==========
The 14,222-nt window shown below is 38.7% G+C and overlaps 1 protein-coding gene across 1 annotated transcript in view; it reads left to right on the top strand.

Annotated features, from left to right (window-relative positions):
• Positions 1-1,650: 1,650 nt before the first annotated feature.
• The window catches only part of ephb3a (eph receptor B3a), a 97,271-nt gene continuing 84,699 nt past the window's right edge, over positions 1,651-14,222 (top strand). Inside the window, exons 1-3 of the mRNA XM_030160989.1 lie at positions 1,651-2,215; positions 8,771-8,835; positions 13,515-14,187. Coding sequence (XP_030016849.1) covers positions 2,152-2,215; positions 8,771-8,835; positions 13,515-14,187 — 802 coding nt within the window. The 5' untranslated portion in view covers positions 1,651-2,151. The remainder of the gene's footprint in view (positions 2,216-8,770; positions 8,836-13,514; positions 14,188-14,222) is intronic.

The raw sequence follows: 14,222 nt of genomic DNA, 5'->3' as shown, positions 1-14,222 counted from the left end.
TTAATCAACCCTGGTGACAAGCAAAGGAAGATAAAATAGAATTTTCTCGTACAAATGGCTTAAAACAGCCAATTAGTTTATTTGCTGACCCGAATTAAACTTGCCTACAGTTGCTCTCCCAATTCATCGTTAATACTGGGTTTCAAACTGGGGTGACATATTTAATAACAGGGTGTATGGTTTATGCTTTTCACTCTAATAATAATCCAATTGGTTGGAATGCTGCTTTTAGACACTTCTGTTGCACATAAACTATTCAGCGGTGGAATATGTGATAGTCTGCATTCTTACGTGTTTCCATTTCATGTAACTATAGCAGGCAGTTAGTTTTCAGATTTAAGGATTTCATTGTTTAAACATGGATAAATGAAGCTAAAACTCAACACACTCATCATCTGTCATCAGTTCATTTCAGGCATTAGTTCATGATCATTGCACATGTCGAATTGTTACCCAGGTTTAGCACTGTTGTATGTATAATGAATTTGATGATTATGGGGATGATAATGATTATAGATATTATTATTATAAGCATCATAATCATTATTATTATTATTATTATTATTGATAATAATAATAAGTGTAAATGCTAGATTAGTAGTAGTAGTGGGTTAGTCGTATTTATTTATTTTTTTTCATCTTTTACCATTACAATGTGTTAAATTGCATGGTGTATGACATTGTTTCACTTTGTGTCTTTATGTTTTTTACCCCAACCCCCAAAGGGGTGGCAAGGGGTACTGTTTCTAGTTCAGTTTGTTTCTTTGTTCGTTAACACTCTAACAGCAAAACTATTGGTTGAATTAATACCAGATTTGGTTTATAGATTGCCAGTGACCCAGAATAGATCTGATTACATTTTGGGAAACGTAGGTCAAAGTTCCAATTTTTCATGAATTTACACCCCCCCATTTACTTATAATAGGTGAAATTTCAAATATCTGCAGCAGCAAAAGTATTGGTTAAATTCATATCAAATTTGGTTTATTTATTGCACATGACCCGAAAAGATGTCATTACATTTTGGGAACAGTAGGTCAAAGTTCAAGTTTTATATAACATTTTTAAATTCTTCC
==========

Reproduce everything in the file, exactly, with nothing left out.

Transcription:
The 14,222-nt window shown below is 38.7% G+C and overlaps 1 protein-coding gene across 1 annotated transcript in view; it reads left to right on the top strand.

Annotated features, from left to right (window-relative positions):
• Positions 1-1,650: 1,650 nt before the first annotated feature.
• The window catches only part of ephb3a (eph receptor B3a), a 97,271-nt gene continuing 84,699 nt past the window's right edge, over positions 1,651-14,222 (top strand). Inside the window, exons 1-3 of the mRNA XM_030160989.1 lie at positions 1,651-2,215; positions 8,771-8,835; positions 13,515-14,187. Coding sequence (XP_030016849.1) covers positions 2,152-2,215; positions 8,771-8,835; positions 13,515-14,187 — 802 coding nt within the window. The 5' untranslated portion in view covers positions 1,651-2,151. The remainder of the gene's footprint in view (positions 2,216-8,770; positions 8,836-13,514; positions 14,188-14,222) is intronic.

The raw sequence follows: 14,222 nt of genomic DNA, 5'->3' as shown, positions 1-14,222 counted from the left end.
TTAATCAACCCTGGTGACAAGCAAAGGAAGATAAAATAGAATTTTCTCGTACAAATGGCTTAAAACAGCCAATTAGTTTATTTGCTGACCCGAATTAAACTTGCCTACAGTTGCTCTCCCAATTCATCGTTAATACTGGGTTTCAAACTGGGGTGACATATTTAATAACAGGGTGTATGGTTTATGCTTTTCACTCTAATAATAATCCAATTGGTTGGAATGCTGCTTTTAGACACTTCTGTTGCACATAAACTATTCAGCGGTGGAATATGTGATAGTCTGCATTCTTACGTGTTTCCATTTCATGTAACTATAGCAGGCAGTTAGTTTTCAGATTTAAGGATTTCATTGTTTAAACATGGATAAATGAAGCTAAAACTCAACACACTCATCATCTGTCATCAGTTCATTTCAGGCATTAGTTCATGATCATTGCACATGTCGAATTGTTACCCAGGTTTAGCACTGTTGTATGTATAATGAATTTGATGATTATGGGGATGATAATGATTATAGATATTATTATTATAAGCATCATAATCATTATTATTATTATTATTATTATTGATAATAATAATAAGTGTAAATGCTAGATTAGTAGTAGTAGTGGGTTAGTCGTATTTATTTATTTTTTTTCATCTTTTACCATTACAATGTGTTAAATTGCATGGTGTATGACATTGTTTCACTTTGTGTCTTTATGTTTTTTACCCCAACCCCCAAAGGGGTGGCAAGGGGTACTGTTTCTAGTTCAGTTTGTTTCTTTGTTCGTTAACACTCTAACAGCAAAACTATTGGTTGAATTAATACCAGATTTGGTTTATAGATTGCCAGTGACCCAGAATAGATCTGATTACATTTTGGGAAACGTAGGTCAAAGTTCCAATTTTTCATGAATTTACACCCCCCCATTTACTTATAATAGGTGAAATTTCAAATATCTGCAGCAGCAAAAGTATTGGTTAAATTCATATCAAATTTGGTTTATTTATTGCACATGACCCGAAAAGATGTCATTACATTTTGGGAACAGTAGGTCAAAGTTCAAGTTTTATATAACATTTTTAAATTCTTCC